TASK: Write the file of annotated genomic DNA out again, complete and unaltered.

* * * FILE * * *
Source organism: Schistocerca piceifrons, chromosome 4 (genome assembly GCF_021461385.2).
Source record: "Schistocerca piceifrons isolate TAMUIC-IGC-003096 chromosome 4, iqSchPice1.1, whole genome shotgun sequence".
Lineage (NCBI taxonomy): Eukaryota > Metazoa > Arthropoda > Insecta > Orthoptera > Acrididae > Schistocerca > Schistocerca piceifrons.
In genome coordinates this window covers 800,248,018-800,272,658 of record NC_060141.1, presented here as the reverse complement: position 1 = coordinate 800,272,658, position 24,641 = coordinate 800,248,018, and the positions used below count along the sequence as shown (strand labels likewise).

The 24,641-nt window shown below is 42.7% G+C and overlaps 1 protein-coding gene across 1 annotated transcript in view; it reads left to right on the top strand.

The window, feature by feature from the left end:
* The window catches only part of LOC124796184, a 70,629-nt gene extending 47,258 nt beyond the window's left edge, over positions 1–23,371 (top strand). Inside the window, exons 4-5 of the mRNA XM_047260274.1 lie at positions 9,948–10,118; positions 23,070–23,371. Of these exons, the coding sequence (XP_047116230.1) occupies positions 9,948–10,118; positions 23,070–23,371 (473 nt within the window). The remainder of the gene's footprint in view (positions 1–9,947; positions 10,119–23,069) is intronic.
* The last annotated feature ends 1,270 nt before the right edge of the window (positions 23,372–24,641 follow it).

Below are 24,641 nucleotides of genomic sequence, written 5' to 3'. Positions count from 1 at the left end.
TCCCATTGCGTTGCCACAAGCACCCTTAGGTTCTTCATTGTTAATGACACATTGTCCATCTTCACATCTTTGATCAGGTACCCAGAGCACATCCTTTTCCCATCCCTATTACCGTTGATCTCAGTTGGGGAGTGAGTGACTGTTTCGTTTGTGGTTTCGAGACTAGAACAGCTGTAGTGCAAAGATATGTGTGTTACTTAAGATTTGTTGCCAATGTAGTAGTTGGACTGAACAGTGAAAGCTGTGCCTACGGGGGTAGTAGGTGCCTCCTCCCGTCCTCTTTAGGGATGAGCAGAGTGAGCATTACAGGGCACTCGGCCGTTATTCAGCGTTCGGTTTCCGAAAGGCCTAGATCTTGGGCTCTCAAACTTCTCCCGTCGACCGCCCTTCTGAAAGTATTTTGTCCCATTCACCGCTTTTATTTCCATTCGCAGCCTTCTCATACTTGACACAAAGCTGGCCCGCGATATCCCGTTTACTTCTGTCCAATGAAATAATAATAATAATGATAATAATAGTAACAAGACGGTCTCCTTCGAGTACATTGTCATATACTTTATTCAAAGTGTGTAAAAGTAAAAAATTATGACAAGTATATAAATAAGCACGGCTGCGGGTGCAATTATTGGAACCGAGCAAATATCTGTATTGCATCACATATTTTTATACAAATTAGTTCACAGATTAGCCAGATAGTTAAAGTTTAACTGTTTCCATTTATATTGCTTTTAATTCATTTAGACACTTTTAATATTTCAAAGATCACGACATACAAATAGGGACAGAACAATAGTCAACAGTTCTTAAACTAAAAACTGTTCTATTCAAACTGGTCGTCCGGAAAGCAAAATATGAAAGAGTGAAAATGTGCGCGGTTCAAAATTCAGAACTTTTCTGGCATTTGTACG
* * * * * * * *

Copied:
Source organism: Schistocerca piceifrons, chromosome 4 (genome assembly GCF_021461385.2).
Source record: "Schistocerca piceifrons isolate TAMUIC-IGC-003096 chromosome 4, iqSchPice1.1, whole genome shotgun sequence".
Lineage (NCBI taxonomy): Eukaryota > Metazoa > Arthropoda > Insecta > Orthoptera > Acrididae > Schistocerca > Schistocerca piceifrons.
In genome coordinates this window covers 800,248,018-800,272,658 of record NC_060141.1, presented here as the reverse complement: position 1 = coordinate 800,272,658, position 24,641 = coordinate 800,248,018, and the positions used below count along the sequence as shown (strand labels likewise).

The 24,641-nt window shown below is 42.7% G+C and overlaps 1 protein-coding gene across 1 annotated transcript in view; it reads left to right on the top strand.

The window, feature by feature from the left end:
* The window catches only part of LOC124796184, a 70,629-nt gene extending 47,258 nt beyond the window's left edge, over positions 1–23,371 (top strand). Inside the window, exons 4-5 of the mRNA XM_047260274.1 lie at positions 9,948–10,118; positions 23,070–23,371. Of these exons, the coding sequence (XP_047116230.1) occupies positions 9,948–10,118; positions 23,070–23,371 (473 nt within the window). The remainder of the gene's footprint in view (positions 1–9,947; positions 10,119–23,069) is intronic.
* The last annotated feature ends 1,270 nt before the right edge of the window (positions 23,372–24,641 follow it).

Below are 24,641 nucleotides of genomic sequence, written 5' to 3'. Positions count from 1 at the left end.
TCCCATTGCGTTGCCACAAGCACCCTTAGGTTCTTCATTGTTAATGACACATTGTCCATCTTCACATCTTTGATCAGGTACCCAGAGCACATCCTTTTCCCATCCCTATTACCGTTGATCTCAGTTGGGGAGTGAGTGACTGTTTCGTTTGTGGTTTCGAGACTAGAACAGCTGTAGTGCAAAGATATGTGTGTTACTTAAGATTTGTTGCCAATGTAGTAGTTGGACTGAACAGTGAAAGCTGTGCCTACGGGGGTAGTAGGTGCCTCCTCCCGTCCTCTTTAGGGATGAGCAGAGTGAGCATTACAGGGCACTCGGCCGTTATTCAGCGTTCGGTTTCCGAAAGGCCTAGATCTTGGGCTCTCAAACTTCTCCCGTCGACCGCCCTTCTGAAAGTATTTTGTCCCATTCACCGCTTTTATTTCCATTCGCAGCCTTCTCATACTTGACACAAAGCTGGCCCGCGATATCCCGTTTACTTCTGTCCAATGAAATAATAATAATAATGATAATAATAGTAACAAGACGGTCTCCTTCGAGTACATTGTCATATACTTTATTCAAAGTGTGTAAAAGTAAAAAATTATGACAAGTATATAAATAAGCACGGCTGCGGGTGCAATTATTGGAACCGAGCAAATATCTGTATTGCATCACATATTTTTATACAAATTAGTTCACAGATTAGCCAGATAGTTAAAGTTTAACTGTTTCCATTTATATTGCTTTTAATTCATTTAGACACTTTTAATATTTCAAAGATCACGACATACAAATAGGGACAGAACAATAGTCAACAGTTCTTAAACTAAAAACTGTTCTATTCAAACTGGTCGTCCGGAAAGCAAAATATGAAAGAGTGAAAATGTGCGCGGTTCAAAATTCAGAACTTTTCTGGCATTTGTACG